I have pondered the matter and I concluded that this is an extremely difficult problem and you will have to modify how you use your sink or your expectations.....or both.
What you really want is stainless steel performance in a tasteful looking wooden artefact....hmmmm!
You have a soft substrate, sometimes near boiling water (well, near 100 Deg C) and may from time to time let water sit or get trapped in there.....plus there might be periodic use of chemicals (bleach..whatever...).
And you want food grade.

Before we even get into what may or may not be done....an even greater factor is the natural tendency of wood (especially large tasty chunks) to move, split and crack over time.....sometimes quite a short time….like months not years....and this problem (which I will talk about more later on) should be addressed first and may in fact be the overarching factor in the whole deal here.
This is why people tend to use laminated wood (even if its the same piece, rift sawn, flipped alternately and glued back together)

Lets me deal with the "food grade” issue first.
Few coatings are "potable water grade"...even fewer are "direct food contact approved" and while some are "indirect food contact approved" (whatever that means!)... virtually none of these are clear coatings (read on....no-one in the food business wants a clear coat....they all want white....so they don't test or certify the clear…..its not that its worse.)
The actual reason for this limited selection is not that the rest of the coatings are a bunch of toxic mixtures sold by villainous and scheming weasels of weak moral fibre ....its very expensive to get the proper testing done and that "food grade" sector of the market is so small that the manufacturers just don't bother to spend the money......and it gets worse....typically you find that its only colour X and colour Y that is approved....because each pigment that is used must be separately tested (more money!)

The reality is that virtually all modern epoxy or polyurethane coatings (or oil or latex for that matter) are free of bad things (heavy metals etc, went out of favour decades ago) once fully cured....and anyhow you are not gnawing on the coated surface of your sink repetitively for years (at least, I hope not)...so lets you not be overly concerned about that aspect.....you are running water over it and down the drain….so who cares!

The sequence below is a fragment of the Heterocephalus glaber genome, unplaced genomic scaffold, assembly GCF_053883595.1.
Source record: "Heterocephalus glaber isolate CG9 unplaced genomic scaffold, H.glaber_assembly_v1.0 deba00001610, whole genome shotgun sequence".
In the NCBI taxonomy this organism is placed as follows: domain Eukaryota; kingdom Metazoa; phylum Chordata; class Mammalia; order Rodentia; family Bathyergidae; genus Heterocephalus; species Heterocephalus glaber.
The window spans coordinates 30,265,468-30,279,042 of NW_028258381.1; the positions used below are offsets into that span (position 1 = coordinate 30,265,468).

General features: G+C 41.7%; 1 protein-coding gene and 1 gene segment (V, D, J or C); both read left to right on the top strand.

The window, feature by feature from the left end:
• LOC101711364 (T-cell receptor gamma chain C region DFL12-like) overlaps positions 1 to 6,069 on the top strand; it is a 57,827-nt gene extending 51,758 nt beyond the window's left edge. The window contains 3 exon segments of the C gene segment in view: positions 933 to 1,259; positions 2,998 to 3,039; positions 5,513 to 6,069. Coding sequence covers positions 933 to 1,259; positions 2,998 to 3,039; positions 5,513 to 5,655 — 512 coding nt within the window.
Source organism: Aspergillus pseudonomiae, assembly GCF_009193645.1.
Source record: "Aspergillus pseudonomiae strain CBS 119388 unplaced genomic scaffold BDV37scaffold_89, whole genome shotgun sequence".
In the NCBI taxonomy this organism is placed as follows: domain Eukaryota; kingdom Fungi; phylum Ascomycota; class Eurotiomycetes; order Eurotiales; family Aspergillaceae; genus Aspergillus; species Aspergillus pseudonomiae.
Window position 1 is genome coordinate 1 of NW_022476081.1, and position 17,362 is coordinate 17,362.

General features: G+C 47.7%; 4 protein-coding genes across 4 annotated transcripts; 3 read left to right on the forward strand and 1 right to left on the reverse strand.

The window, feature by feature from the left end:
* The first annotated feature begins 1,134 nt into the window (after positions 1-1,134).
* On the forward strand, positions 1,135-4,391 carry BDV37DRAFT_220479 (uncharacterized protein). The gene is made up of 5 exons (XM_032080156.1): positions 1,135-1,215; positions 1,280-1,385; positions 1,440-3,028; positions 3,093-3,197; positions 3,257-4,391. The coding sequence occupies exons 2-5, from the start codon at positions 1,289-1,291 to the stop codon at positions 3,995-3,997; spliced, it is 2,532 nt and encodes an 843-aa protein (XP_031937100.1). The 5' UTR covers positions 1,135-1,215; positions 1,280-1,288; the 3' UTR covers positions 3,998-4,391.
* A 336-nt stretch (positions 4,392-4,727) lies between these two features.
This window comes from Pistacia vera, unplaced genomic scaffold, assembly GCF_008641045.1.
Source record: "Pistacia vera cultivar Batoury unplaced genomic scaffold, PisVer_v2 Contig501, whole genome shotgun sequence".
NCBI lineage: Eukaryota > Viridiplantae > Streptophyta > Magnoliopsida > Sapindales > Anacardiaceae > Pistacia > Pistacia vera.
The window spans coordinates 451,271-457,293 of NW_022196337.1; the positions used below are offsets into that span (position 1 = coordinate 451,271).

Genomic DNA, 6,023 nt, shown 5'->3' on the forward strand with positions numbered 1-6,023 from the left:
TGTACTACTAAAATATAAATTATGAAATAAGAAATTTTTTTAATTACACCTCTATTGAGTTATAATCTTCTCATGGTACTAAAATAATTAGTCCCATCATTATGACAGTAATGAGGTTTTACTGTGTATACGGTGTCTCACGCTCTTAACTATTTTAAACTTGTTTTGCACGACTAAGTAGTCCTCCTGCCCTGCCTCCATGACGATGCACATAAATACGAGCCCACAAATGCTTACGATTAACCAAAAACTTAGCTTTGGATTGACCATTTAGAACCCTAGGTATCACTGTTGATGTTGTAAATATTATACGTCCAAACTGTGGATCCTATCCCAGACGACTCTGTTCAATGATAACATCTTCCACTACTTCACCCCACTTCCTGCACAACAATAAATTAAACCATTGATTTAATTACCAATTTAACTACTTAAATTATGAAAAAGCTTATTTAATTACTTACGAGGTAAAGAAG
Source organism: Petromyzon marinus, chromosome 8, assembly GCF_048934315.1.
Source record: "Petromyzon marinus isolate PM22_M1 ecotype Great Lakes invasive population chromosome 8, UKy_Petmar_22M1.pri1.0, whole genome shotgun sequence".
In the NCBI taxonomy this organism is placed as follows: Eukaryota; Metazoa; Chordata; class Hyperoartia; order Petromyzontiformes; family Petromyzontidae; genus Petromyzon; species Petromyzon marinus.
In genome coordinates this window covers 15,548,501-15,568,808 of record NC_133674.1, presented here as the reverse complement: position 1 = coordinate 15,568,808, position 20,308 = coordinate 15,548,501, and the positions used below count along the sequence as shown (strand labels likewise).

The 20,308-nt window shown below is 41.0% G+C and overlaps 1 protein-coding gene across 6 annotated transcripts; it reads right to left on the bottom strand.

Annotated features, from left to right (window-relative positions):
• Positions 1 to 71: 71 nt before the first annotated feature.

Now...your single greatest problem (well, besides, the weather, the wife and the geese) is the periodic use of really hot water.
Epoxies HATE thermal shock (and so will you)....and as epoxies are in fact thermo-plastic resins they will expand very swiftly while the substrate (your cedar) won't when hit with hot hot water...something has to give....and the coating either cracks or delaminates off the surface....then water can get in and your doom is apparent.
Besides which, at higher temps, most epoxies tend to get soft and easy to damage.
There are in fact a few (very few) epoxies that will withstand 100 deg C ...but not, understand......"ambient to 100 deg C in a split second" so be careful when some cheerful chap tells you his stuff is good to 100 deg, no worries. (You should worry yes!)

So much for the temperature issue.
You can have hot but not in a split second...ramp it up gently.

Now for hardness.
Your wood is soft (well, in terms of hardness) and when you wack it with the edge of the cast iron frying pan or the edge of a sharp object as may happen from time to time you may either damage the coating or cause minor delamination (under the coating) which in turn can lead to eventual failure.  This may not happen of course....but it may...then what...how do you do a spot repair before it gets wet and gruesome?

Chemicals.
Any harsh scouring chemical is to be avoided, likewise bleaches and strong oxidisers....these may not actually eat the epoxy but they can discolour or cloud it depending on the nastiness and the dwell time on the surface. A splashing or en passant usage is likely fine mind you, so you do have a bit of leeway here.